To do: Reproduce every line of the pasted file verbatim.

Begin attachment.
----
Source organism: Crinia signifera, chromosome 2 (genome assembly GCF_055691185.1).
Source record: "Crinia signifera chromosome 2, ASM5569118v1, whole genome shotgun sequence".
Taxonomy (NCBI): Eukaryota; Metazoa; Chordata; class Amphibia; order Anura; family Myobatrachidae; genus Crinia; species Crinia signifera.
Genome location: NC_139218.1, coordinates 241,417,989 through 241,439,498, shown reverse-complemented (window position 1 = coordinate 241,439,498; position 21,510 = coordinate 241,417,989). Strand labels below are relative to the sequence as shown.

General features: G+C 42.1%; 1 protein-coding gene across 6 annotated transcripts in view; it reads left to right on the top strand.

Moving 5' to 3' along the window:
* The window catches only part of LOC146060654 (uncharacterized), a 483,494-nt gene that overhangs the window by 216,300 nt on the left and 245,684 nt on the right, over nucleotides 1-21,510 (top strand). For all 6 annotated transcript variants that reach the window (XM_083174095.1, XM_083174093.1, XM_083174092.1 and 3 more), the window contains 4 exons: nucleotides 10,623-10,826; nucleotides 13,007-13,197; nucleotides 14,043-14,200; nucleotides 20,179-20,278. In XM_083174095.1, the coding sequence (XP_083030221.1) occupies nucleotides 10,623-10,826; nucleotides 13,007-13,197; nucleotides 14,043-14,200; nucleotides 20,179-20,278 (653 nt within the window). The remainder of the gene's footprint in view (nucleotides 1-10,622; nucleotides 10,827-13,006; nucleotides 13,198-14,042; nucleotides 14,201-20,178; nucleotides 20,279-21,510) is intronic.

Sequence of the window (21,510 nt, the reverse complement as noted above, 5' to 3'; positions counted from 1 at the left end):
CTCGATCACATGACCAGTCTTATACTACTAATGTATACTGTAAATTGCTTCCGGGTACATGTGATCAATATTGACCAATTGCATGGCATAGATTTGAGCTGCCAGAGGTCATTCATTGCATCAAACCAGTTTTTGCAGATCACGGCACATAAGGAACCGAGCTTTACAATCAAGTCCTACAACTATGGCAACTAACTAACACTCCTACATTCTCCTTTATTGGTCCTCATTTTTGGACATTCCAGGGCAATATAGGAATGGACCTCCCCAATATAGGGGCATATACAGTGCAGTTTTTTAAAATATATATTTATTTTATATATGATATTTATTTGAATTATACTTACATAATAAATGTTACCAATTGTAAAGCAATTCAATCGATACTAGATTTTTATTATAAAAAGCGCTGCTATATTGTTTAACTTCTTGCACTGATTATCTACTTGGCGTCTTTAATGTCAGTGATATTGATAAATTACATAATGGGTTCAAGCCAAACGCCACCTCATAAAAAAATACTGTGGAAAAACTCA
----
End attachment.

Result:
Source organism: Crinia signifera, chromosome 2 (genome assembly GCF_055691185.1).
Source record: "Crinia signifera chromosome 2, ASM5569118v1, whole genome shotgun sequence".
Taxonomy (NCBI): Eukaryota; Metazoa; Chordata; class Amphibia; order Anura; family Myobatrachidae; genus Crinia; species Crinia signifera.
Genome location: NC_139218.1, coordinates 241,417,989 through 241,439,498, shown reverse-complemented (window position 1 = coordinate 241,439,498; position 21,510 = coordinate 241,417,989). Strand labels below are relative to the sequence as shown.

General features: G+C 42.1%; 1 protein-coding gene across 6 annotated transcripts in view; it reads left to right on the top strand.

Moving 5' to 3' along the window:
* The window catches only part of LOC146060654 (uncharacterized), a 483,494-nt gene that overhangs the window by 216,300 nt on the left and 245,684 nt on the right, over nucleotides 1-21,510 (top strand). For all 6 annotated transcript variants that reach the window (XM_083174095.1, XM_083174093.1, XM_083174092.1 and 3 more), the window contains 4 exons: nucleotides 10,623-10,826; nucleotides 13,007-13,197; nucleotides 14,043-14,200; nucleotides 20,179-20,278. In XM_083174095.1, the coding sequence (XP_083030221.1) occupies nucleotides 10,623-10,826; nucleotides 13,007-13,197; nucleotides 14,043-14,200; nucleotides 20,179-20,278 (653 nt within the window). The remainder of the gene's footprint in view (nucleotides 1-10,622; nucleotides 10,827-13,006; nucleotides 13,198-14,042; nucleotides 14,201-20,178; nucleotides 20,279-21,510) is intronic.

Sequence of the window (21,510 nt, the reverse complement as noted above, 5' to 3'; positions counted from 1 at the left end):
CTCGATCACATGACCAGTCTTATACTACTAATGTATACTGTAAATTGCTTCCGGGTACATGTGATCAATATTGACCAATTGCATGGCATAGATTTGAGCTGCCAGAGGTCATTCATTGCATCAAACCAGTTTTTGCAGATCACGGCACATAAGGAACCGAGCTTTACAATCAAGTCCTACAACTATGGCAACTAACTAACACTCCTACATTCTCCTTTATTGGTCCTCATTTTTGGACATTCCAGGGCAATATAGGAATGGACCTCCCCAATATAGGGGCATATACAGTGCAGTTTTTTAAAATATATATTTATTTTATATATGATATTTATTTGAATTATACTTACATAATAAATGTTACCAATTGTAAAGCAATTCAATCGATACTAGATTTTTATTATAAAAAGCGCTGCTATATTGTTTAACTTCTTGCACTGATTATCTACTTGGCGTCTTTAATGTCAGTGATATTGATAAATTACATAATGGGTTCAAGCCAAACGCCACCTCATAAAAAAATACTGTGGAAAAACTCA